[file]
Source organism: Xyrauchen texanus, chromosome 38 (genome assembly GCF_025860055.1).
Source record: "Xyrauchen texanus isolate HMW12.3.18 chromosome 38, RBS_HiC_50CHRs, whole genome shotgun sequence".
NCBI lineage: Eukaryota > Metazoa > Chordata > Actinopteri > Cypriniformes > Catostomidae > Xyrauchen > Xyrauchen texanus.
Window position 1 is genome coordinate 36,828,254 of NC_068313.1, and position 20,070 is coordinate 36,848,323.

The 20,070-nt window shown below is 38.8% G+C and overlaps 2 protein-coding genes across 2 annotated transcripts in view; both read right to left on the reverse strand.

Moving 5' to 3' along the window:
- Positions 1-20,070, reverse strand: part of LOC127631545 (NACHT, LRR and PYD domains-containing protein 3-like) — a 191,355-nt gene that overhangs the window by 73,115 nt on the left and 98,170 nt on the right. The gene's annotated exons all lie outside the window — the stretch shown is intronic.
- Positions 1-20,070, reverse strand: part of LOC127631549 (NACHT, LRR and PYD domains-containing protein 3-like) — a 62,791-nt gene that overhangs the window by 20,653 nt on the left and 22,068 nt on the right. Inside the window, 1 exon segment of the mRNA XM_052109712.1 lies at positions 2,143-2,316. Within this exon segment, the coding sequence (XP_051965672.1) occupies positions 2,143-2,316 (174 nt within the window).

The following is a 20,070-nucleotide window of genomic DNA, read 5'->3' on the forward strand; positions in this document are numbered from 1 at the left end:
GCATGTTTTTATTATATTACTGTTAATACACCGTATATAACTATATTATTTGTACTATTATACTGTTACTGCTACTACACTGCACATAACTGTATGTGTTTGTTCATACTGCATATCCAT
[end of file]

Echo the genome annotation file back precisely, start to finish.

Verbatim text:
Source organism: Xyrauchen texanus, chromosome 38 (genome assembly GCF_025860055.1).
Source record: "Xyrauchen texanus isolate HMW12.3.18 chromosome 38, RBS_HiC_50CHRs, whole genome shotgun sequence".
NCBI lineage: Eukaryota > Metazoa > Chordata > Actinopteri > Cypriniformes > Catostomidae > Xyrauchen > Xyrauchen texanus.
Window position 1 is genome coordinate 36,828,254 of NC_068313.1, and position 20,070 is coordinate 36,848,323.

The 20,070-nt window shown below is 38.8% G+C and overlaps 2 protein-coding genes across 2 annotated transcripts in view; both read right to left on the reverse strand.

Moving 5' to 3' along the window:
- Positions 1-20,070, reverse strand: part of LOC127631545 (NACHT, LRR and PYD domains-containing protein 3-like) — a 191,355-nt gene that overhangs the window by 73,115 nt on the left and 98,170 nt on the right. The gene's annotated exons all lie outside the window — the stretch shown is intronic.
- Positions 1-20,070, reverse strand: part of LOC127631549 (NACHT, LRR and PYD domains-containing protein 3-like) — a 62,791-nt gene that overhangs the window by 20,653 nt on the left and 22,068 nt on the right. Inside the window, 1 exon segment of the mRNA XM_052109712.1 lies at positions 2,143-2,316. Within this exon segment, the coding sequence (XP_051965672.1) occupies positions 2,143-2,316 (174 nt within the window).

The following is a 20,070-nucleotide window of genomic DNA, read 5'->3' on the forward strand; positions in this document are numbered from 1 at the left end:
GCATGTTTTTATTATATTACTGTTAATACACCGTATATAACTATATTATTTGTACTATTATACTGTTACTGCTACTACACTGCACATAACTGTATGTGTTTGTTCATACTGCATATCCAT